MicroStrategy Stock Crashes as Bitcoin Slides and Rates Rise

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Falling Bitcoin price drives down MicroStrategy stock.

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MicroStrategy
,

a software and bitcoin holding company, was falling again as the price of the crypto continued to decline.

Shares of


MicroStrategy

(ticker: MSTR) fell 23% in trading on Monday, to around $227 per share. The company had 129,218 bitcoins on its balance sheet at the end of March, or about $4.1 billion at the recent price of $32,000 per coin. No other publicly traded US mining company holds so much Bitcoin.

MicroStrategy stock is down 58% this year against a 30% drop in Bitcoin. The crypto has been particularly weak lately, dropping 7% in the last 24 hours.

The stock’s slump reflects declining sentiment towards “risky assets” such as technology. It also reflects a decline in Bitcoin and the effect of rising interest rates as the Federal Reserve tightens monetary policy, impacting debt and lending on MicroStrategy’s books.

Led by CEO Michael Saylor, a relentless bitcoin bull, MicroStrategy amassed $2.4 billion in debt and loans, backing the issuance with bitcoin and using the proceeds largely to buy more tokens.

On its earnings call last week, MicroStrategy said it was far from facing a margin call or demands to bolster collateral. The company said it had 95,643 unencumbered bitcoins, meaning they hadn’t been pledged yet.

Bitcoin would need to trade around $21,000 for the company to face a margin call, Chief Financial Officer Phong Le said. “We have more than we could contribute in the event that we have a lot of downside volatility,” he said.

Yet MicroStrategy bought more Bitcoin and took on more debt, even as the price of Bitcoin fell. The company added 4,827 Bitcoins to its Q1 total, or $215.5 million at an average cost of $44,645 per coin.

The company has also struck a deal with a crypto bank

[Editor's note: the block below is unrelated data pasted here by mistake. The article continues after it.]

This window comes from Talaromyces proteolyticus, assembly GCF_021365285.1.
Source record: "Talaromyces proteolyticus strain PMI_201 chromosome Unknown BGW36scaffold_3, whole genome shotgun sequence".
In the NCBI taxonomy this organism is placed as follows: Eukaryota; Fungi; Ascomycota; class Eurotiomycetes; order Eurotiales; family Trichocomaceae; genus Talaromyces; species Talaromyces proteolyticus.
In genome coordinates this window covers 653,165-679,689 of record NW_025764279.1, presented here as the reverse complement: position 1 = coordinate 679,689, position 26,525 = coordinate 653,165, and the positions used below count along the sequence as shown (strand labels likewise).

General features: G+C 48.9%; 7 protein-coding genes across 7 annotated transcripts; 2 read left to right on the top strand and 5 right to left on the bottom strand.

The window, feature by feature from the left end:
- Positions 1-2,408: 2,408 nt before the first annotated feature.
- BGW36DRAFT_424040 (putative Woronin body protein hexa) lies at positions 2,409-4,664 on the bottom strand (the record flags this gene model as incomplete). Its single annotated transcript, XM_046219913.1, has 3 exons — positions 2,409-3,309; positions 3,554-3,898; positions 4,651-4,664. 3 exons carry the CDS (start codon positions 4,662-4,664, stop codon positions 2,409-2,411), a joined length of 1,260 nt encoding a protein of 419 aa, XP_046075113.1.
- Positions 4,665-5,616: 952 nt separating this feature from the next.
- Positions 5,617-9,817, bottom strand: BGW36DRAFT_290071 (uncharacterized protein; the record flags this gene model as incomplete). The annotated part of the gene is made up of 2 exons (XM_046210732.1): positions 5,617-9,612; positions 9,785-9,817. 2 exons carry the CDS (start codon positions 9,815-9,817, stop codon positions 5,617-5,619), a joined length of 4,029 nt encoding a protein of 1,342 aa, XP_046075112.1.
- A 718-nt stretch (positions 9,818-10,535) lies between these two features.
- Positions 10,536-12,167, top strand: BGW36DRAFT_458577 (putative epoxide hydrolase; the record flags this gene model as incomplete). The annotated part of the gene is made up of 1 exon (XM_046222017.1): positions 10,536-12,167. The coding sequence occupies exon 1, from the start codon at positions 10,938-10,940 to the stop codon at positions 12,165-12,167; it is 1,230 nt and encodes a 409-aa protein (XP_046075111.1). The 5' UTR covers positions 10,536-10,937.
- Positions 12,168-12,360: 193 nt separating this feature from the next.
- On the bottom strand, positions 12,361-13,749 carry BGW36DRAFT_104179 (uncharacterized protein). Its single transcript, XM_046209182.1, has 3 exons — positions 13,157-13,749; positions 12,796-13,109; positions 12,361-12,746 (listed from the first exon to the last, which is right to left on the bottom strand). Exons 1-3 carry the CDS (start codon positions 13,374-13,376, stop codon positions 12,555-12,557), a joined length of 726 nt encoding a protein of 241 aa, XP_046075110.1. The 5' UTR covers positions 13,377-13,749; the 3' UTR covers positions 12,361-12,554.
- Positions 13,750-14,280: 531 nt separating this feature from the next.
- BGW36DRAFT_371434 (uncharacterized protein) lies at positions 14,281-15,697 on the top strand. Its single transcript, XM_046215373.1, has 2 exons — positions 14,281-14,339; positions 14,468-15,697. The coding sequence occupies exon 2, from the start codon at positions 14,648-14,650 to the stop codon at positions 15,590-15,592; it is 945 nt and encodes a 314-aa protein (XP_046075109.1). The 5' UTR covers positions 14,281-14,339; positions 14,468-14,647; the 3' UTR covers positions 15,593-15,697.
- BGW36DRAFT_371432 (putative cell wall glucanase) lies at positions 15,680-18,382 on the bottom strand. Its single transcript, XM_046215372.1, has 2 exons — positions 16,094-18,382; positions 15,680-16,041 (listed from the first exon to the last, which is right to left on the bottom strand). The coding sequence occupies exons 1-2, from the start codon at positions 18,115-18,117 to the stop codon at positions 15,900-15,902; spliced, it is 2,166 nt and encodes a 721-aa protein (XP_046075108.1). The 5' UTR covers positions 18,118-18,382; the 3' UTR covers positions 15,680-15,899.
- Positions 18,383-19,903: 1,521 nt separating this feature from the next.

Silvergate Capital

(SI) for a $205 million loan, backed by $820 million worth of Bitcoin at the time of issuance. This loan, maturing in March 2025, bears interest monthly at a variable rate, equal to the 30-day average guaranteed overnight funding rate (SOFR) plus 3.7%.

This SOFR has skyrocketed since the Fed started raising rates. The 30-day SOFR was recently at 0.35071%, down from 0.19235% on April 4.

MicroStrategy said its total annual interest expense was about $44 million.

The company should be able to make its interest payments with the cash flow from its software business. Total software revenue was $119.3 million in the first quarter, up 3% over the last 12 months, but down from $134.5 million in the fourth quarter of 2021.

Software generated operating profit of $14.5 million in the first quarter. However, the company posted an operating loss of $178 million, largely due to accounting fees on its bitcoin holdings.

Li said the company faced “a more difficult macroeconomic environment due to the war in Ukraine” and a difficult comparison with the fourth quarter. The company is transitioning to a cloud-based sales model and is showing good momentum in this area, he added.

MicroStrategy says it has plenty of cash from its operations to cover its debts.

“We have enough liquidity from the cash flow generated from the software business to cover interest costs,” said Shirish Jajodia, head of investor relations, in an interview with barrons. The software business generates more than twice the company’s interest expense in cash flow per year, he said. And the company had $95 million in cash on its balance sheet at the end of the first quarter.

The company could face a margin call just on the Silvergate loan, he added. He is required to maintain around $400 million in collateral on the loan, but has over $3 billion in Bitcoin that could back it up.

Still, investors may be growing nervous that MicroStrategy’s strategy of buying more Bitcoin with debt could run out of steam. And as rates rise, society will face higher interest charges.

Some analysts again expressed confidence in the stock. “The software business has been around for years and is very profitable,” Canaccord Genuity analyst Joe Vafi said in an interview with barrons. “I’m not concerned about interest payments.”

Vafi, which has a buy on the stock and a target of $453, said the company could still sell a few of its coins to make interest payments or consolidate collateral in the worst-case scenario. “This stock is heavily influenced by bitcoin spot prices,” said. “It will move up or down with the Bitcoin price.”

However, with Bitcoin continuing to slide, MicroStrategy does not appear to be finding a bottom.

Write to Daren Fonda at [email protected]

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